Sinn Féin leader Mary Lou McDonald has said that if there was the political will the issues that led to the fall of the Stormont Assembly could be “sorted out in one hour.”
Politicians need to “roll up their sleeves and get cracking” she told RTE radio’s Today With Miriam O’Callaghan show.
“People want power sharing. This is not an Orange/Green dynamic, people want equality.”
She was responding to the call made by Fr Martin Magill at the funeral of murdered journalist Lyra McKee for politicians to reform the power-sharing government.
“Fr Magill hit the nail on the head. He laid down serious challenges to us, not to just talk, not to just tick boxes. We need to fix the dysfunction.”
Ms McDonald said that the only way to achieve sustainable government was to “hardwire equality.”
She welcomed anything that “moved the dial” towards equality and inclusion. “These are issues that need to be resolved.”
The challenge “is, was and remains to talk and to engage”, but if the question was Sinn Féin going to capitulate to people who would hold back progress, “then the answer is no, we will not capitulate on that,” she said.
A compromise had been reached in February 2018, added Ms McDonald, but the DUP had walked away from that.
Foster denies Lyra McKee death was caused by political vacuum
DUP leader Arlene Foster has denied that Lyra McKee’s death was caused by a political vacuum.
She was speaking on RTE radio’s Morning Ireland about the funeral service of the 29 year old journalist at which there was a standing ovation when Fr Martin Magill urged Northern Ireland's politicians to start talking to reform the power-sharing government.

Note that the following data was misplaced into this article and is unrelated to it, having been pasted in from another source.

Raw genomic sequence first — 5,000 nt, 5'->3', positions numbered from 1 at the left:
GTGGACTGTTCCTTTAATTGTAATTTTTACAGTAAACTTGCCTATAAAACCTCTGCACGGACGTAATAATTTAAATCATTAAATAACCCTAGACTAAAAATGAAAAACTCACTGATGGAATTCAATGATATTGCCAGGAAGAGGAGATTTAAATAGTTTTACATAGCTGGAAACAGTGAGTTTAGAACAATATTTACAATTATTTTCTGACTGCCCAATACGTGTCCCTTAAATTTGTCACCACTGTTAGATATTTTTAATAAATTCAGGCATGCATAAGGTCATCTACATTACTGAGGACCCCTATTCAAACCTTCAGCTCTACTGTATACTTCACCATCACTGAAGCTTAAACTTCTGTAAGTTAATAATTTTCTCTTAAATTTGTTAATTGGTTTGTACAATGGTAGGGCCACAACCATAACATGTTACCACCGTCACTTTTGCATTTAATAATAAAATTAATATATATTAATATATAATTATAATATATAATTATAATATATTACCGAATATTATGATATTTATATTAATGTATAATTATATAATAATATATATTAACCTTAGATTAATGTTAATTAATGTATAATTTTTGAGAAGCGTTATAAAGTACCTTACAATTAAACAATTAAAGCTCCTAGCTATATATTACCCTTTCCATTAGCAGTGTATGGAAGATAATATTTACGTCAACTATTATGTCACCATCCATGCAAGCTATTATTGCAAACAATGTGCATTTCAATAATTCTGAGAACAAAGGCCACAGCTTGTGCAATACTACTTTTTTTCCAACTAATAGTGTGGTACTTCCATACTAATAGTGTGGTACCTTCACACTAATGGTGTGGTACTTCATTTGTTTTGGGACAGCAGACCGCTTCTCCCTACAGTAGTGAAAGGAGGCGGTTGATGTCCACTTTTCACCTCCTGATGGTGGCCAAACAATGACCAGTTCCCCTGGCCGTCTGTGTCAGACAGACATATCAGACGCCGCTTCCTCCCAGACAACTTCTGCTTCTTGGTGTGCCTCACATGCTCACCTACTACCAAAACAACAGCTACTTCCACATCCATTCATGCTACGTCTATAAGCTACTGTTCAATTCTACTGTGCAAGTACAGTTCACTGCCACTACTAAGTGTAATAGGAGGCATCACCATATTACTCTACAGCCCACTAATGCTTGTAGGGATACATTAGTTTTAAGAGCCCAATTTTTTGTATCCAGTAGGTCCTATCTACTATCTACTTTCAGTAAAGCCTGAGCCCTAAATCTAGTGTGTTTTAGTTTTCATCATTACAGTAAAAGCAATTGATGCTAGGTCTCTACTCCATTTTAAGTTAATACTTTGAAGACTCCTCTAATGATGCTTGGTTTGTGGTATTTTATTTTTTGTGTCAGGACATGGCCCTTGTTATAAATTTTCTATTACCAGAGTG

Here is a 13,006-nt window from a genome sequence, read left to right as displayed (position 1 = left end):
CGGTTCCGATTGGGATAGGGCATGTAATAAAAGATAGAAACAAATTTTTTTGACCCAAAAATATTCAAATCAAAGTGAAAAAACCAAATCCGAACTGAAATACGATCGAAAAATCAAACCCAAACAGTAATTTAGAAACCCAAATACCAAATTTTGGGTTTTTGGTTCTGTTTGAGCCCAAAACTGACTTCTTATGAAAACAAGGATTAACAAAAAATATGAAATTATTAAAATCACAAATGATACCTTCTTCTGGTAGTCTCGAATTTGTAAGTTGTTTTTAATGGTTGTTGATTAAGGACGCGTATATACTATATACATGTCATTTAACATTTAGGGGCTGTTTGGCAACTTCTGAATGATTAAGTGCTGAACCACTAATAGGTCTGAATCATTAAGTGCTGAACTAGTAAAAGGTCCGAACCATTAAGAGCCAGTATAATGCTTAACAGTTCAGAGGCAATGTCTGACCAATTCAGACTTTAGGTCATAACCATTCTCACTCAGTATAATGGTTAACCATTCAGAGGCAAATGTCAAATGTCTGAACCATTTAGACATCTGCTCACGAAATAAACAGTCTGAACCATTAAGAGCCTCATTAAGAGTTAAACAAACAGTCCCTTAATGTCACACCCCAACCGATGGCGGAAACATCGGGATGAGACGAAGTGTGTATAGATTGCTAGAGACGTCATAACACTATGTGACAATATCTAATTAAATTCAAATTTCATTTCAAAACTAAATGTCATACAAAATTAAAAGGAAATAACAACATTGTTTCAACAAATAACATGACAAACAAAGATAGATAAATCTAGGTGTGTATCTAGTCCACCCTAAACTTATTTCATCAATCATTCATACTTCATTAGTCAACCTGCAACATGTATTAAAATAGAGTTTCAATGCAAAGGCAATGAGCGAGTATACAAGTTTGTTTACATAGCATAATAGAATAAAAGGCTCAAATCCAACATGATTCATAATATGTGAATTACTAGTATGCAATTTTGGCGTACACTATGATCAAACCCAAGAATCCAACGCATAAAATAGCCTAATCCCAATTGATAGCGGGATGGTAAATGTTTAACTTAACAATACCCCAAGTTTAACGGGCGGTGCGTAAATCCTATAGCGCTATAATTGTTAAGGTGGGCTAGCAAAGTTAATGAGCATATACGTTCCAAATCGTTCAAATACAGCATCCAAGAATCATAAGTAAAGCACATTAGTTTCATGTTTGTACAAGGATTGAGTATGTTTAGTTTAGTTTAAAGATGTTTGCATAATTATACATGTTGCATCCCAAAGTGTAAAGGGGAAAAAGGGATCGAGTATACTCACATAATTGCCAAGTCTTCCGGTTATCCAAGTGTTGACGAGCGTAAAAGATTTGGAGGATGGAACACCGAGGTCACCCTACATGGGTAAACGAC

Earlier on BBC radio Good Morning Ulster she had described the occasion as “a very powerful moment”. She said she had not been aware of what was happening behind her (when people began standing).
“This is about what happens next.”
On Morning Ireland she said that the service had been “very moving in so many ways.”
Fr Magill’s sermon had been “very powerful and very clear about what people want to see happening – power sharing and devolution.
“That’s why it’s important that we get back to the Assembly. To get it up and running again. There is a great public desire to see the Assembly up and running again, there’s an awful lot to be done.”
Ms Foster said she wanted to see the Assembly up and running along with a parallel talks process for a specified time, which could be six months or nine months.
Sinn Fein leader Mary-Lou McDonald has said her party is ready to play a full part in a “serious and meaningful” talks process.
Sinn Fein negotiator Conor Murphy repeated his assertion that the DUP leadership had previously reached an agreement and was unable to sell it to its grassroots.
“This is an attempt to get the Executive, recognising the faults and failings of the last Executive, recognising why it collapsed and wishing to put together one which is sustainable and does not collapse again.”
He told the BBC that Sinn Fein’s conditions were those imposed by the 1998 Good Friday Agreement.
“We want a sustainable agreement, one which keeps an Executive in place, not a quick fix which gets us up one week and brings us down the next.”
Northern Ireland Secretary Karen Bradley has said she intends to hold discussions with Stormont’s party leaders this week in an effort to restore powersharing.
They attended a vigil together in Londonderry following the young journalist’s death.
When asked about her party’s position on marriage equality, Ms Foster said that they had a long-standing policy of supporting traditional marriage, but that did not mean she could not express sympathy and empathise with Lyra McKee’s partner Sara for her loss. To do that was not a political issue.
Fr Magill, when asked the same question, said that there was a variety of views on gay marriage within the church, but that it had been from a pastoral point of view that he had acknowledged “the love that existed between Lyra and Sara.”
It had not been his intention to “make an embarrassing situation” for the politicians in attendance, “but clearly it was.” He was looking “for something more than a blame game.”
He said he would like to see all the parties to be more involved, to get back together into talks about the Assembly.